Yet their first match at SL i-League will be against Team Liquid, their toughest challenge so far. The TI winners are coming in as the best team in the world, and should win against Mineski, but the question is whether or not Mineski will go down fighting.

Team Secret vs. Natus Vincere

  • Where: StarLadder
  • When: Friday, Oct. 13 at 9 a.m. ET
  • Why: Secret are on fire

Team Secret enter this tournament as the hottest team in Europe after winning every qualifier they've competed in. Yeik "MidOne" Nai Zheng has been dominating the mid lane in game after game, and Clement "Puppey" Ivanov's drafts have been a major contributor to Secret's success. If you like to watch good Dota, Secret are the team to be watching right now.

Yet of all the teams to emerge from the post-TI7 roster shuffle as a contender, Na`Vi are one of the more surprising. To go from failing to from failing to qualify for any Valve event in the 2016-17 season to qualifying for three (so far) is a great turnaround. They're an underdog in this match up, but they'll put up one hell of a fight no matter if they win or lose.

CS:GO — ELEAGUE Premier 2017

If recent LAN results are any indication, we’ve enter into another era of parity among tier one teams. But with the next Major announced, the ELEAGUE Premier is smack dab in the middle of the season and could set the record straight on where teams stand.

Let’s take a look at each of the openers:

Astralis vs. Fnatic

Viking pride is on the line in this set. Astralis have had some up and downs in their recent performances, but Fnatic have been in a rebuild period since Olof "olofmeister" Kajbjer Gustafsson and Dennis "dennis" Edman parted ways.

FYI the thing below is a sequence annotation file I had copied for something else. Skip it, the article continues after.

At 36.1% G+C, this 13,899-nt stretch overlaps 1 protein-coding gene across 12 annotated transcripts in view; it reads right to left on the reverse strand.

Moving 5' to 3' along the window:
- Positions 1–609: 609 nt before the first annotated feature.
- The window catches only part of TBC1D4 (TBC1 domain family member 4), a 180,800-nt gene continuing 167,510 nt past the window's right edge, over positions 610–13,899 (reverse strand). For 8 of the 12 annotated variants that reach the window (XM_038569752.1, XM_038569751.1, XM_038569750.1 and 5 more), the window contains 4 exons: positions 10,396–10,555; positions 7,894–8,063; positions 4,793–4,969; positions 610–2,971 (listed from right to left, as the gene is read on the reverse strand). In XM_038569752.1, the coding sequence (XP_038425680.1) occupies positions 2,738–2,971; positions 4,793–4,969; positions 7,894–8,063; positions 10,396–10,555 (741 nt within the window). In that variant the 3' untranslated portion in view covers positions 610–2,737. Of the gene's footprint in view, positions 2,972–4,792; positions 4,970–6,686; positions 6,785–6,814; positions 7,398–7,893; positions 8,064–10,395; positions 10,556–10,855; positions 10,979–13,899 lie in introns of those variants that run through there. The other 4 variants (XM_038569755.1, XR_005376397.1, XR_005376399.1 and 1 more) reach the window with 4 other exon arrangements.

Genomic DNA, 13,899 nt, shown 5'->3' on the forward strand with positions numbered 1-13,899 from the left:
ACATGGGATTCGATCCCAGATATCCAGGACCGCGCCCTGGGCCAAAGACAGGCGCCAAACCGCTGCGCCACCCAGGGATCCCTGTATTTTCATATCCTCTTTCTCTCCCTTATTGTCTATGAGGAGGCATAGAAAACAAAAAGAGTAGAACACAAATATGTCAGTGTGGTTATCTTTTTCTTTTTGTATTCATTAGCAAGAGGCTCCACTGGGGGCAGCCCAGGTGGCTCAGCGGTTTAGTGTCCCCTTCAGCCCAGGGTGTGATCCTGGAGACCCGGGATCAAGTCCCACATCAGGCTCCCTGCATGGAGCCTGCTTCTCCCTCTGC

The Swedish side have a lot of work ahead of them with Maikil "Golden" Selim, who is green in the IGL role, but has been put on a fast track with superstars Robin "flusha" Rönnquist and Jesper "JW" Wecksell playing under him. They will likely have to rely on a much looser calling style, which should not be favorable against Astralis in their current state, slump or no.

RELATED: Astralis' gla1ve: 'I believe that the current state we are in right now is the state most teams only get to after doing a roster change'

North vs. Heroic

A Danish Derby is a common thing nowadays in CS:GO, given the state of Denmark’s best. Dueling at the top are North and Astralis, but Heroic are never far behind and they actually swept North out of ECS Season 4 contention. Skeptics will tout the “it’s only online CS” line, but it’s likely a result Heroic will carry into this set and it could be the mental buffer they need considering the (relatively) lacking LAN experience for the majority of their lineup.

On the flipside, North are never lacking in confidence, which could arguably their worst trait, but after bringing in Valdemar "valde" Bjørn Vangså , they look like they can do no wrong.

Preston Dozsa is a news editor for theScore esports who is busy staring into the abyss that is Dota. You can follow him on Twitter.

Dennis "Tarmanydyn" Gonzales is a news editor for theScore esports who enjoys whiskey, D&D and first-picking Discipline Priest Pharah a silenced Cavity 9mm Ryu Bounty Hunter Dual Berettas. You can follow him on Twitter.